The first type of shift, due to the apparatus, may originate from a variation of the emission wavelength of the measuring laser 1. This variation may be monitored by the control interferometer represented in FIG. 5 in relation to a helium-neon laser 57, the stability of which is ensured to within 10-9.
A very small part of the flux emitted by the YAG laser 1 is sampled by an optical fibre in such a manner as to produce, on the basis of the optical system 53, a parallel light flux which traverses a wedge interferometer 50. The wedge interferometer 50 is formed from two highly reflective plates which are slightly inclined in relation to one another, thus forming a system of fringes, the pitch and the position of which are functions of the wavelength. The optical system 54 forms the image of these fringes on a linear array of photodiodes 56. In a similar manner, fringes are produced by the same interferometer 50 by the luminous flux emitted by the helium-neon laser 57. The optical system 58 and the dichroic plate 59 cause the luminous flux emitted by the laser to traverse the wedge interferometer 50, thus forming by the optical system 54-55 a network of fringes on the linear arrays of photodiodes 56 which are superposed on the fringes formed by the luminous flux emanating from the measurement laser.
When, whatever be the reason therefor, the emission wavelength of the measuring laser 1 varies, the network of fringes which is formed by the interferometer 50 is shifted in relation to that formed by this same interferometer from the luminous flux from the helium-neon laser 57. The electrical signal emitted by the linear array 56 of photodiodes is characteristic of this shift and taken into account by the processing unit which may compensate it in the course of the formulation of the quantity characteristic of the speed of the wind.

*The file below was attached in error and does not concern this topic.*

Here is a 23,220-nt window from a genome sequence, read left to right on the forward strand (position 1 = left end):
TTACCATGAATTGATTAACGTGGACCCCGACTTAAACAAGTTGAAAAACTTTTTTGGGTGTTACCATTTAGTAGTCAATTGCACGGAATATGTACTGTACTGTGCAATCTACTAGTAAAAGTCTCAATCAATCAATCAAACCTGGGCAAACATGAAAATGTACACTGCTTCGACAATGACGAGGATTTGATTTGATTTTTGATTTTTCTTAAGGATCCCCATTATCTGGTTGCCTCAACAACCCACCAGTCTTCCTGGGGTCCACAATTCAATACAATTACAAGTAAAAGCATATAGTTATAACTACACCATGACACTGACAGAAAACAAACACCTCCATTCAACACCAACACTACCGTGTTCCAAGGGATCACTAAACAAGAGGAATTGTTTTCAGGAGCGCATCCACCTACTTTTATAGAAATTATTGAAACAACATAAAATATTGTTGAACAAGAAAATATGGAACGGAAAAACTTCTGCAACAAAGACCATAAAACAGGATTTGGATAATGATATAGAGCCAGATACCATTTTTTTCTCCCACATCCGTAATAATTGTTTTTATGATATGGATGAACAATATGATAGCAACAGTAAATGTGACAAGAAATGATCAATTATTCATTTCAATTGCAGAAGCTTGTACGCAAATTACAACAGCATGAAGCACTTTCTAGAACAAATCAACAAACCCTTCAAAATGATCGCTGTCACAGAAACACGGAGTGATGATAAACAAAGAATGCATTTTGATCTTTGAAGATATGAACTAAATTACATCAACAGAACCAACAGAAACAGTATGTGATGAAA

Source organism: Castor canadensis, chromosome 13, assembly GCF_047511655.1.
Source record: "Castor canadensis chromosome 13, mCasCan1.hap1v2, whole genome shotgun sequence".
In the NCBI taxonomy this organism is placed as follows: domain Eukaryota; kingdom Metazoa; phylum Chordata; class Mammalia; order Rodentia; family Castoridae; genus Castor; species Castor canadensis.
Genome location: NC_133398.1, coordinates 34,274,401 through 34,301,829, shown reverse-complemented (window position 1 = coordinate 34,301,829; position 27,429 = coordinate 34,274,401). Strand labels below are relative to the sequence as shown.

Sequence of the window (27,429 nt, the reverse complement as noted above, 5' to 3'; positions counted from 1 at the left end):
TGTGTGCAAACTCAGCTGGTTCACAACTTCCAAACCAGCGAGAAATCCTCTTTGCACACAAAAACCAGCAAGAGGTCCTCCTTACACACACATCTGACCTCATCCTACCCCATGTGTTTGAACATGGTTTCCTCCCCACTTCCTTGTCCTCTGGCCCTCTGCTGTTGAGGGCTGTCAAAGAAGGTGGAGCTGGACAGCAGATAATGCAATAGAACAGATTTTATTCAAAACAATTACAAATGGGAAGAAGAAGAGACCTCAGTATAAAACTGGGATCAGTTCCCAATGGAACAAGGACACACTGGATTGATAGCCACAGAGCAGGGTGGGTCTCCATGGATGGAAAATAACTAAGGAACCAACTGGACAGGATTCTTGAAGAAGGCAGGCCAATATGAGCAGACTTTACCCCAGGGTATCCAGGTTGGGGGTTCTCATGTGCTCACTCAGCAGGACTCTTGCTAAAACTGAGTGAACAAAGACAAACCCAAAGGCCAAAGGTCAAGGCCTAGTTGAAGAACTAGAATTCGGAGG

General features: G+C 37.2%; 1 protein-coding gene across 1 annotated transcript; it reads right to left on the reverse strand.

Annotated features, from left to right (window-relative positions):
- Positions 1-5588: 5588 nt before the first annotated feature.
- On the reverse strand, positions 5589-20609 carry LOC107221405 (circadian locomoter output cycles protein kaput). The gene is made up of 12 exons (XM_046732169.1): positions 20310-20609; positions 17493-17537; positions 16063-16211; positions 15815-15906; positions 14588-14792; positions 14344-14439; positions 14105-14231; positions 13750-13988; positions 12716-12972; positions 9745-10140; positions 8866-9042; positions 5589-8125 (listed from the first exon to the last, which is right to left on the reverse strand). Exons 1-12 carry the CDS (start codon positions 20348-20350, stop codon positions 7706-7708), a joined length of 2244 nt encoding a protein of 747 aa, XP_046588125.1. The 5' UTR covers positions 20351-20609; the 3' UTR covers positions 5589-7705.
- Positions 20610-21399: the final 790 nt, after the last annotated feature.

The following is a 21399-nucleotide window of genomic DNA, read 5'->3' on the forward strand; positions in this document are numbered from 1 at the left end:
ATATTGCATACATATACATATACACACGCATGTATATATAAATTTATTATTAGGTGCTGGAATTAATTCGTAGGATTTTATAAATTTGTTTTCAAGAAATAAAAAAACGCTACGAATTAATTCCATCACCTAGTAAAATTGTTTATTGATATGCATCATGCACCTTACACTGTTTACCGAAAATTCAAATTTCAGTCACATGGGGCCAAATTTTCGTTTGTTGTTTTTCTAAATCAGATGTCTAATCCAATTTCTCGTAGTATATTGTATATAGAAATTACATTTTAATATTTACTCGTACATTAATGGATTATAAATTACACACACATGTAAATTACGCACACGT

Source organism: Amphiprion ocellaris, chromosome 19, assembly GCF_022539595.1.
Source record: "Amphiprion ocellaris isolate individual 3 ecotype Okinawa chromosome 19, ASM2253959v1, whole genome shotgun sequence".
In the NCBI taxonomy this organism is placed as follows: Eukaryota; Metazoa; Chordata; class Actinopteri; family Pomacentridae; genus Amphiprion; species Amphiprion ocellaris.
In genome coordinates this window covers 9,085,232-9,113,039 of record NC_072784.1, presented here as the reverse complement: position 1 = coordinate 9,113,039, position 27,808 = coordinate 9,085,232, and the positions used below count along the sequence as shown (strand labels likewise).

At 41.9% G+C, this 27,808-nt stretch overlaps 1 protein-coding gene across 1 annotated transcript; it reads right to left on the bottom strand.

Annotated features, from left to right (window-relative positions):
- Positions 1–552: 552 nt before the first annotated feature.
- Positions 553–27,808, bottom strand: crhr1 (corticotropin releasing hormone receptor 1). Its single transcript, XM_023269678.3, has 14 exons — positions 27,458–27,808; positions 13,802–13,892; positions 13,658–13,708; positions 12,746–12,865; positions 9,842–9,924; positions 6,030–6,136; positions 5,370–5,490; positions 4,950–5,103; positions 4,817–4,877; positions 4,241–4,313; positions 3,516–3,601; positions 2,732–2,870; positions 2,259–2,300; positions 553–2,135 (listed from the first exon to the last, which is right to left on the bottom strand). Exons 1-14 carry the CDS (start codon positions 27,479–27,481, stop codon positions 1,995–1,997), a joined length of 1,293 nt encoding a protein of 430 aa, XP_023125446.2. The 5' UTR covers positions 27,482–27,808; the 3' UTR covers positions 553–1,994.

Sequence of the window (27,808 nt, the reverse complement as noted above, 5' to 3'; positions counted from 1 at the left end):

The second cause of the relative shift is the shift of the pass band 43, 44 (FIG. 4) of the interferometer 10 corresponding to the zones 35 and 36 (FIG. 3). This shift, which may be due to the environment of the interferometer, will be of the same nature on each one of the zones, that is to say that the transfer function of the interferometer will not be modified but simply translated, the relative positions of each one of the pass bands 43 and 44 being retained. This shift is monitored by means of a stabilized helium-neon control laser 18 which, via the optical system 19 and the treated plate 20, traverses the interferometer 10, the mask 13 and the prisms 12 and converges via the optical system 14 and the dichroic plate 21 on two photodiodes 22 and 23. The spectral distribution of the light emitted by the control laser 18 being perfectly stabilized, the diodes 22 and 23 deliver electrical signals which represent the position of the pass band 43, 44. The electrical signals emitted by the photodiodes 22 and 23 are supplied to the processing unit, which can take into account these possible shifts of the pass bands 43 and 44 in the course of the formulation of the signal representing the speed of the wind.